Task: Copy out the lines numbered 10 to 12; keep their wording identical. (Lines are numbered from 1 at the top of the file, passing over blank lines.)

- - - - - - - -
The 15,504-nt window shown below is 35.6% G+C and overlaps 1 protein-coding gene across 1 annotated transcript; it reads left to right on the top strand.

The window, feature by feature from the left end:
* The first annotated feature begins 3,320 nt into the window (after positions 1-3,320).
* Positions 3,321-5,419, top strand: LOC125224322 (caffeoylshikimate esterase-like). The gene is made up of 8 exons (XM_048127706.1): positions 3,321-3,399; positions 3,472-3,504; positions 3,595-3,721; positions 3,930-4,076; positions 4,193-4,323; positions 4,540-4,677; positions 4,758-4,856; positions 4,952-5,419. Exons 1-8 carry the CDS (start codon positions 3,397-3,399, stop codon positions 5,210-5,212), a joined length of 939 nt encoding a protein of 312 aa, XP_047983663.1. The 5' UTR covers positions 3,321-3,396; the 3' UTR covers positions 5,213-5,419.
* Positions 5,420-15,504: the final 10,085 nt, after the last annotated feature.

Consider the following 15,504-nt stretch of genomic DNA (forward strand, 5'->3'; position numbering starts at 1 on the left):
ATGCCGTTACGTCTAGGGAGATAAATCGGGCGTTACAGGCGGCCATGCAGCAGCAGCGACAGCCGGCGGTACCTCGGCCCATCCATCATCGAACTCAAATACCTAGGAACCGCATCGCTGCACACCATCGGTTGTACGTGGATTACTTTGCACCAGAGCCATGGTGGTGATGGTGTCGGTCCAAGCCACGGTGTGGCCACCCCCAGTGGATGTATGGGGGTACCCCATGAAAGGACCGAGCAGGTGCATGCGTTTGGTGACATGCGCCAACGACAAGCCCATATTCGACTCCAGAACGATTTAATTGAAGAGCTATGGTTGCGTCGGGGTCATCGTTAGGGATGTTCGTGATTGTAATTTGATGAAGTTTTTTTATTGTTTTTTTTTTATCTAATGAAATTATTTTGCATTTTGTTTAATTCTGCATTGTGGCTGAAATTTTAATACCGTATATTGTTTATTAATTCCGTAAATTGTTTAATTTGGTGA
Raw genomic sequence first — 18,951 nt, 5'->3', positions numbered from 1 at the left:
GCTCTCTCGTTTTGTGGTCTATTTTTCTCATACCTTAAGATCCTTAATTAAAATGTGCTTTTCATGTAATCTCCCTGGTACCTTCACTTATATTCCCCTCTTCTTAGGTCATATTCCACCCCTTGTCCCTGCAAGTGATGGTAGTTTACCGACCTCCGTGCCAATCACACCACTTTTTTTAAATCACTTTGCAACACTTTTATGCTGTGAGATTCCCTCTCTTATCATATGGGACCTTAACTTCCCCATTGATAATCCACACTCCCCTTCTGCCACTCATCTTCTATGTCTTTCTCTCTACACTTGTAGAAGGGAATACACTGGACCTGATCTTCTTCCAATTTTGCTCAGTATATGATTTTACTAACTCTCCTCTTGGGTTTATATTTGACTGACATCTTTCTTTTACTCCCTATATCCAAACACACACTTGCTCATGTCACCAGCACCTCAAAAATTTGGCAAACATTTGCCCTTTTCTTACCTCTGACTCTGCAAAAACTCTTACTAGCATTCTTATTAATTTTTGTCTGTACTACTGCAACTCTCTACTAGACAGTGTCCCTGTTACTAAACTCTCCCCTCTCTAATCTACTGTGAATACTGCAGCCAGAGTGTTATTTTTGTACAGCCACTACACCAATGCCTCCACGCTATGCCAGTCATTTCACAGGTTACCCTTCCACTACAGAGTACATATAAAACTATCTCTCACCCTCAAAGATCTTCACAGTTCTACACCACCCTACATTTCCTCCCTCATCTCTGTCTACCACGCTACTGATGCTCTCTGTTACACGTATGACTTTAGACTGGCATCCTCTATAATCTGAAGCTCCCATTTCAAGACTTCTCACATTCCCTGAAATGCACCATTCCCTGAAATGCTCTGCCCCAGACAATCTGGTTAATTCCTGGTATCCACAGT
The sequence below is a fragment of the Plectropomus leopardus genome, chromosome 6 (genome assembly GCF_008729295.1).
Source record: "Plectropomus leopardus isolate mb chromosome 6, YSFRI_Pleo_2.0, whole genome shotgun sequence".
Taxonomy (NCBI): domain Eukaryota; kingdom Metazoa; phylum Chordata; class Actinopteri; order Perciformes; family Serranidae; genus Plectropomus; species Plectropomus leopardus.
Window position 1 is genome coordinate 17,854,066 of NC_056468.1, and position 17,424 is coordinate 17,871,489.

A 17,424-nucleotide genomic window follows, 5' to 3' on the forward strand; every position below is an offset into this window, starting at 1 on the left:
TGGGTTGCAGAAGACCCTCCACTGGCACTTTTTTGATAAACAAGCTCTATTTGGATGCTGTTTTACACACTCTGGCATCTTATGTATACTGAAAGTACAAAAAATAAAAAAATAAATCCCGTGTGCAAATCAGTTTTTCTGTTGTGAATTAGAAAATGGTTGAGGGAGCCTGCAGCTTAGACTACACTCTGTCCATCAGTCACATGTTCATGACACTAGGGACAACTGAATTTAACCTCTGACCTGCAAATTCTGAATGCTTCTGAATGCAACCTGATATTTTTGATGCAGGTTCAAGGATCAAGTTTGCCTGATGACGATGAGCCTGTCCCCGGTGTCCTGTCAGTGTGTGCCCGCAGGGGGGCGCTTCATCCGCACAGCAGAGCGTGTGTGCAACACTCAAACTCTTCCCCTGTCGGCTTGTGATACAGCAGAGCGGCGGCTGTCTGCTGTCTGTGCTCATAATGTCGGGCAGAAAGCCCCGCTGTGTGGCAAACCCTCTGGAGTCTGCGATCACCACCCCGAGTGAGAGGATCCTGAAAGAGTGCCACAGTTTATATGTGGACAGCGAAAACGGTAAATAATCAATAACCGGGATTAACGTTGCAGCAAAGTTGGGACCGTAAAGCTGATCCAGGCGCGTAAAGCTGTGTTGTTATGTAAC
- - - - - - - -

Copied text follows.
The sequence below is a fragment of the Plectropomus leopardus genome, chromosome 6 (genome assembly GCF_008729295.1).
Source record: "Plectropomus leopardus isolate mb chromosome 6, YSFRI_Pleo_2.0, whole genome shotgun sequence".
Taxonomy (NCBI): domain Eukaryota; kingdom Metazoa; phylum Chordata; class Actinopteri; order Perciformes; family Serranidae; genus Plectropomus; species Plectropomus leopardus.